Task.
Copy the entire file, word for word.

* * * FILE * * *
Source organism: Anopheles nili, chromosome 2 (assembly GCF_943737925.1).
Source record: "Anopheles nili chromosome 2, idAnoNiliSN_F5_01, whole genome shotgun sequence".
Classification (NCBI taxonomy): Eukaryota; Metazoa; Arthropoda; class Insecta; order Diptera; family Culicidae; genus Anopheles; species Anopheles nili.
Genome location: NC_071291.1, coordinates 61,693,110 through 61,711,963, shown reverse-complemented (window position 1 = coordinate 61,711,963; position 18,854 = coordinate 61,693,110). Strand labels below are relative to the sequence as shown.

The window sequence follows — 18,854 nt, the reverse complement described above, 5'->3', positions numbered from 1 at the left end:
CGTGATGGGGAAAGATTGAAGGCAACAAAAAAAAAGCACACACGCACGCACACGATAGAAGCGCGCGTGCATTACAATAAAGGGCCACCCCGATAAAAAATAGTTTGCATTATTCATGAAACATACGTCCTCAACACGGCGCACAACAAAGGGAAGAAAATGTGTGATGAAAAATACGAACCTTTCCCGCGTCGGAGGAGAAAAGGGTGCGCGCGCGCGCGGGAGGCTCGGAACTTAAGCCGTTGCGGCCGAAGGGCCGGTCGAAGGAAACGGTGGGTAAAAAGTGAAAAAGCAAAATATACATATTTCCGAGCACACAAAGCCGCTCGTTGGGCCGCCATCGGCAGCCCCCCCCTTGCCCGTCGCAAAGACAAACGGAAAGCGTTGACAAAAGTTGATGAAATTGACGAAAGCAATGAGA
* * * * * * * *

Source organism: Anopheles nili, chromosome 2 (assembly GCF_943737925.1).
Source record: "Anopheles nili chromosome 2, idAnoNiliSN_F5_01, whole genome shotgun sequence".
Classification (NCBI taxonomy): Eukaryota; Metazoa; Arthropoda; class Insecta; order Diptera; family Culicidae; genus Anopheles; species Anopheles nili.
Genome location: NC_071291.1, coordinates 61,693,110 through 61,711,963, shown reverse-complemented (window position 1 = coordinate 61,711,963; position 18,854 = coordinate 61,693,110). Strand labels below are relative to the sequence as shown.

The window sequence follows — 18,854 nt, the reverse complement described above, 5'->3', positions numbered from 1 at the left end:
CGTGATGGGGAAAGATTGAAGGCAACAAAAAAAAAGCACACACGCACGCACACGATAGAAGCGCGCGTGCATTACAATAAAGGGCCACCCCGATAAAAAATAGTTTGCATTATTCATGAAACATACGTCCTCAACACGGCGCACAACAAAGGGAAGAAAATGTGTGATGAAAAATACGAACCTTTCCCGCGTCGGAGGAGAAAAGGGTGCGCGCGCGCGCGGGAGGCTCGGAACTTAAGCCGTTGCGGCCGAAGGGCCGGTCGAAGGAAACGGTGGGTAAAAAGTGAAAAAGCAAAATATACATATTTCCGAGCACACAAAGCCGCTCGTTGGGCCGCCATCGGCAGCCCCCCCCTTGCCCGTCGCAAAGACAAACGGAAAGCGTTGACAAAAGTTGATGAAATTGACGAAAGCAATGAGA